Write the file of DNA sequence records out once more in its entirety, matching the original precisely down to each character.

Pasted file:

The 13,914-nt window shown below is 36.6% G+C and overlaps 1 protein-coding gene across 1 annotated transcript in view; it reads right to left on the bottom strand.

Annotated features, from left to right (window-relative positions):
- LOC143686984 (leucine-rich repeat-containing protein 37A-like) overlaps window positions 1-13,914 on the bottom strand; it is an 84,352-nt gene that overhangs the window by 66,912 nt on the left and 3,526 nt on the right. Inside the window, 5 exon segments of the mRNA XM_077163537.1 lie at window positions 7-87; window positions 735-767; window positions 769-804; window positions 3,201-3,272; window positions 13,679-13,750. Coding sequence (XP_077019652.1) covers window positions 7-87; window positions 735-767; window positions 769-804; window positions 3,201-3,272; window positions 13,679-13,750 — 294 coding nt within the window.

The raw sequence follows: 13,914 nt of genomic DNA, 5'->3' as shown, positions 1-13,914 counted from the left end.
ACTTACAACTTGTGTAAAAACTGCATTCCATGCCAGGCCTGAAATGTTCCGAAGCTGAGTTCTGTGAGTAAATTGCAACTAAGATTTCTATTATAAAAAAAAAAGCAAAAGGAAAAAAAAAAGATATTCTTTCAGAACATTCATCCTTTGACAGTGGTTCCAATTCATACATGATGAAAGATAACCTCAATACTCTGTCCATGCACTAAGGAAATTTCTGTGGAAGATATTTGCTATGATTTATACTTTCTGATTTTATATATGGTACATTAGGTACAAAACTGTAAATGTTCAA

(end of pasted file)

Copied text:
The 13,914-nt window shown below is 36.6% G+C and overlaps 1 protein-coding gene across 1 annotated transcript in view; it reads right to left on the bottom strand.

Annotated features, from left to right (window-relative positions):
- LOC143686984 (leucine-rich repeat-containing protein 37A-like) overlaps window positions 1-13,914 on the bottom strand; it is an 84,352-nt gene that overhangs the window by 66,912 nt on the left and 3,526 nt on the right. Inside the window, 5 exon segments of the mRNA XM_077163537.1 lie at window positions 7-87; window positions 735-767; window positions 769-804; window positions 3,201-3,272; window positions 13,679-13,750. Coding sequence (XP_077019652.1) covers window positions 7-87; window positions 735-767; window positions 769-804; window positions 3,201-3,272; window positions 13,679-13,750 — 294 coding nt within the window.

The raw sequence follows: 13,914 nt of genomic DNA, 5'->3' as shown, positions 1-13,914 counted from the left end.
ACTTACAACTTGTGTAAAAACTGCATTCCATGCCAGGCCTGAAATGTTCCGAAGCTGAGTTCTGTGAGTAAATTGCAACTAAGATTTCTATTATAAAAAAAAAAGCAAAAGGAAAAAAAAAAGATATTCTTTCAGAACATTCATCCTTTGACAGTGGTTCCAATTCATACATGATGAAAGATAACCTCAATACTCTGTCCATGCACTAAGGAAATTTCTGTGGAAGATATTTGCTATGATTTATACTTTCTGATTTTATATATGGTACATTAGGTACAAAACTGTAAATGTTCAA